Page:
2020 Mercedes AMG GLC 63 S – Wild mid-size SUV. The Mercedes-Benz GLC-Class is in a good spot. This tall-sided C-Class analogue finds itself in a market that’s hungry for quality luxury vehicles and even more hungry for crossovers, and its sales have grown steadily since its debut in late 2015.
Five-ish years is a long time to wait for a midcycle refresh, but in this instance, time is irrelevant. The GLC was a good SUV from the start, and now, it’s even better thanks to some clutch updates that will more than keep up with the Joneses when it hits the US later this year.
For those who prefer their luxury with an added kick to the teeth, there’s the Mercedes-AMG GLC63. This bad boy is offered in two flavors. The standard GLC63 rocks a 4.0-liter, twin-turbocharged V8 engine, good for 469 hp and 479 lb-ft of torque, and it’s available in both SUV and Coupe variants. The Coupe gets an extra tier of oomph, however, by way of the GLC63 S, which bumps output to a meaty 503 hp and 516 lb-ft. Both variants look significantly more aggressive, and Coupe variants come equipped with a silly rear spoiler that looks like the automotive equivalent of a flat-bill baseball cap with the sticker still on it.
The trees are a lot blurrier behind the wheel of this one. The general feel is the same as the GLC300, because it’s still the same SUV underneath, but the sense of urgency is so much higher. Its nine-speed transmission uses multiple clutches instead of a torque converter, and while it’s a little clunkier at low speeds, the shifts are quick and painless at speed, adding numbers to the speedometer in a fashion usually reserved for low, lithe sports cars.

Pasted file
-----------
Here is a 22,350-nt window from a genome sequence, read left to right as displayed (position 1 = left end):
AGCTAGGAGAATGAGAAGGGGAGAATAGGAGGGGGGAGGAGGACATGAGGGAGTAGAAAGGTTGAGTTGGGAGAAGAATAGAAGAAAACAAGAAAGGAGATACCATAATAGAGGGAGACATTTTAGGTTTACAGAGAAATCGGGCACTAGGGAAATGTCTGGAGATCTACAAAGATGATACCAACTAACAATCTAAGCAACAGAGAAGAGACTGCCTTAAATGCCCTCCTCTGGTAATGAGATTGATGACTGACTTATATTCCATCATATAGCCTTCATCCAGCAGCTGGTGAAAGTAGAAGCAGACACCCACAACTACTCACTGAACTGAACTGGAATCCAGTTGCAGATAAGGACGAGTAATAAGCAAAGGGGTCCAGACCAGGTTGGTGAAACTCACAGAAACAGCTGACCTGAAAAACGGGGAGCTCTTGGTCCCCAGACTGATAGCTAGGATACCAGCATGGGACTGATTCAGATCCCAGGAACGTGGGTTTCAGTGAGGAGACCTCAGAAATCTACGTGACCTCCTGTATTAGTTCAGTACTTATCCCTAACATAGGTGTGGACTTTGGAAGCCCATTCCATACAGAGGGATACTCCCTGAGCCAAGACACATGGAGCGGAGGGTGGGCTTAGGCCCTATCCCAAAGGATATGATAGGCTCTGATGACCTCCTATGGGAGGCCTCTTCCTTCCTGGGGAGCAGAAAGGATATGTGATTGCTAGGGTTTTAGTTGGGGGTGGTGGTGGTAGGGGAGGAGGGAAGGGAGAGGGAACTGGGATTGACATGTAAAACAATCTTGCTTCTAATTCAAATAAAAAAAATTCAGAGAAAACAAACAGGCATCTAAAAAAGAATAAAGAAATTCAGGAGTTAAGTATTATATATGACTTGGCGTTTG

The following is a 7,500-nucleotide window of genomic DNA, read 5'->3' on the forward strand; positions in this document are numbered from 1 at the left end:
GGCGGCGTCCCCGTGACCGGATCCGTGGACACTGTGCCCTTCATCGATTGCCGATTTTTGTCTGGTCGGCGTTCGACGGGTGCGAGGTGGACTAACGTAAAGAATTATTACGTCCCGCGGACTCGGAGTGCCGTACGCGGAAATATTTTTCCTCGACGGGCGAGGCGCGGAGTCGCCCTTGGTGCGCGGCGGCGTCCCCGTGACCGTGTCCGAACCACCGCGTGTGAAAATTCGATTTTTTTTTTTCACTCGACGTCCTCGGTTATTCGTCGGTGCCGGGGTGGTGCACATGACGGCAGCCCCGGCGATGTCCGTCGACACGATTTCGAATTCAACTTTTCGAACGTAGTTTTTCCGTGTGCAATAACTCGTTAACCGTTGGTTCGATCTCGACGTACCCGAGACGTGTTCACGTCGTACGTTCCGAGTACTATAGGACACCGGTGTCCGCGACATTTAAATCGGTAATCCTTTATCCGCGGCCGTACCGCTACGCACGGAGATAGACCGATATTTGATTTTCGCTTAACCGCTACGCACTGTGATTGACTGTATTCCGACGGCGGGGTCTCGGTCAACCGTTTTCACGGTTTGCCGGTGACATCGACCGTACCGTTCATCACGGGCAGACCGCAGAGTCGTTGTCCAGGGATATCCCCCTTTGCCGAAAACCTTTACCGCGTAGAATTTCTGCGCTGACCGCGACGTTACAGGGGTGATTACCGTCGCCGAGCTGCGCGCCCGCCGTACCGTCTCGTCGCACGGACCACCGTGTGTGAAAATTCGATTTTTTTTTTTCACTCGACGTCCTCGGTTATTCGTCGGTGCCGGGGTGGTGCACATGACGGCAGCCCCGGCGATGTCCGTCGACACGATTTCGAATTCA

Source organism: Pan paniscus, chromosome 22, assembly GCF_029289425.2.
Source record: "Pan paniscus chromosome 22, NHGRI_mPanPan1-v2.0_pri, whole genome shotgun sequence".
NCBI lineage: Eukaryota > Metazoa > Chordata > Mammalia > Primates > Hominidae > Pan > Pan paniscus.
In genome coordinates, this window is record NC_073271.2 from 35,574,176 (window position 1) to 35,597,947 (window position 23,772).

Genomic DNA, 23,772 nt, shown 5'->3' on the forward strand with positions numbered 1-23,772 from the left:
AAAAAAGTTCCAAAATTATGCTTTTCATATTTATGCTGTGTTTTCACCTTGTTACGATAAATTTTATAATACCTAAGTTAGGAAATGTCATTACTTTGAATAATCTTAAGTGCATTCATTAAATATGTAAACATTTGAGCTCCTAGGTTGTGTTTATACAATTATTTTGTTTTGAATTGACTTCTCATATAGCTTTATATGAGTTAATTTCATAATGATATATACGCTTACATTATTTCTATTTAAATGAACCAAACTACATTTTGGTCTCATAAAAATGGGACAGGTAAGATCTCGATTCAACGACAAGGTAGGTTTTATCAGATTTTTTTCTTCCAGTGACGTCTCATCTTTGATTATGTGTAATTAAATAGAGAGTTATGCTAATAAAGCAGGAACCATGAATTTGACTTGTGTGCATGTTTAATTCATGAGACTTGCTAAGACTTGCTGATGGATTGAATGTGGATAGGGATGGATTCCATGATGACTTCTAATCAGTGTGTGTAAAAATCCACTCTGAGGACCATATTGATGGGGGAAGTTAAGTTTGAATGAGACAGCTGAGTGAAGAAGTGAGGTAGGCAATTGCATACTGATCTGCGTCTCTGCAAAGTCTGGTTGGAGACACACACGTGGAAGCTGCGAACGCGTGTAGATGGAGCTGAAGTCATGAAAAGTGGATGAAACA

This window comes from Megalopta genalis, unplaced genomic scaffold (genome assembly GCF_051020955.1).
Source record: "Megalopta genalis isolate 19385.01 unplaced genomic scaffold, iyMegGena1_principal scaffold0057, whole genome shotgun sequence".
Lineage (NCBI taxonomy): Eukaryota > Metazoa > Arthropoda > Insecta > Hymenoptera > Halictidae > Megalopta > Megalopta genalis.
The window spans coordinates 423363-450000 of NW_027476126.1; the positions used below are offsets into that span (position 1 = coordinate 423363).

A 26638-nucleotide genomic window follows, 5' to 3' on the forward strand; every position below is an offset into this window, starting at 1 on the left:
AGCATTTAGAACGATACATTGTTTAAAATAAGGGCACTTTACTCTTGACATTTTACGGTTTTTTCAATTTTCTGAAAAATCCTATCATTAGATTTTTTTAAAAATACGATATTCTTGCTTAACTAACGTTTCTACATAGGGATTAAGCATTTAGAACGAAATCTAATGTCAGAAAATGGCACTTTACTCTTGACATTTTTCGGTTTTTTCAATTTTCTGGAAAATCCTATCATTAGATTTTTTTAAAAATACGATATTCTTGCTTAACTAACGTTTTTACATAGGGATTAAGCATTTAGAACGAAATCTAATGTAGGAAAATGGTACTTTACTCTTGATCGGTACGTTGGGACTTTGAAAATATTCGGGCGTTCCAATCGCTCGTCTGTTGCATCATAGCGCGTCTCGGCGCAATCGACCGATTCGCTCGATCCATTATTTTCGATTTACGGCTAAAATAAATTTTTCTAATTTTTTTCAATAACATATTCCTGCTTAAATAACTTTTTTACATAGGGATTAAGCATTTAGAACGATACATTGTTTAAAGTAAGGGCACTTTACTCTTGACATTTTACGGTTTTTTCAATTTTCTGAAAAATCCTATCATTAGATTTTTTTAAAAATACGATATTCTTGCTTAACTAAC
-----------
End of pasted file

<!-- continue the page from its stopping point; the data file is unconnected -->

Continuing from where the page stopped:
Adjustability is the name of the game on the GLC63. While the usual buttons to adjust suspension, transmission and engine characteristics hang out near the touchpad on the center console, there’s also a pair of clever little dials on the steering wheel that offer easier access to this configurability while driving — think of it like the “manettino” on Ferrari’s cars, but with screens inside each pod. The standard air suspension is best left in its most comfortable mode, soaking up a decent amount of road nastiness despite low-profile tires and big ol’ alloy wheels, but the engine can be turned up to Sport or Sport without any detriment to livability. An active exhaust system is also standard, and heaven help you if you don’t leave the pipes uncorked as often as possible; the sound is just too good to muffle.
The GLC63 S came in the shapelier Coupe variant. Adding that extra fashion has few downsides: There’s still ample headroom in the second row for a 6-foot-tall passenger, and the slightly smaller cargo area won’t even be noticed unless you’re regularly stuffing the thing to the gills. Rearward visibility, or the lack thereof, is a small sticking point, but that’s about it. If you want the full-fat AMG S variant, you’re going to have to like the fastback.
The 2020 GLC starts out relatively affordable, but as always, things can get out of control in a hurry. The GLC300 starts at $43,495 (including destination) for rear-wheel drive, and adding two more driven wheels only adds $2,000 to the bottom line. The GLC Coupe is a smidge more expensive at $50,995, but AWD is also standard there. The Mercedes-AMG GLC63, on the other hand, is much dearer at $74,745 for the SUV and $77,495 for the Coupe. The whole-hog GLC63 S Coupe will set you back a whopping $85,095.
The Mercedes-Benz GLC’s segment is thick with quality competition, whether it’s the BMW X3 and X4, the Audi Q5 or the Volvo XC60. The Merc has been in a knock-down, drag-out fight for the top spot, and while its competitors do offer solid blends of luxury and sport, none do it as well as the GLC-Class. With these changes for the 2020 model year, it’s harder than ever to recommend anything else.
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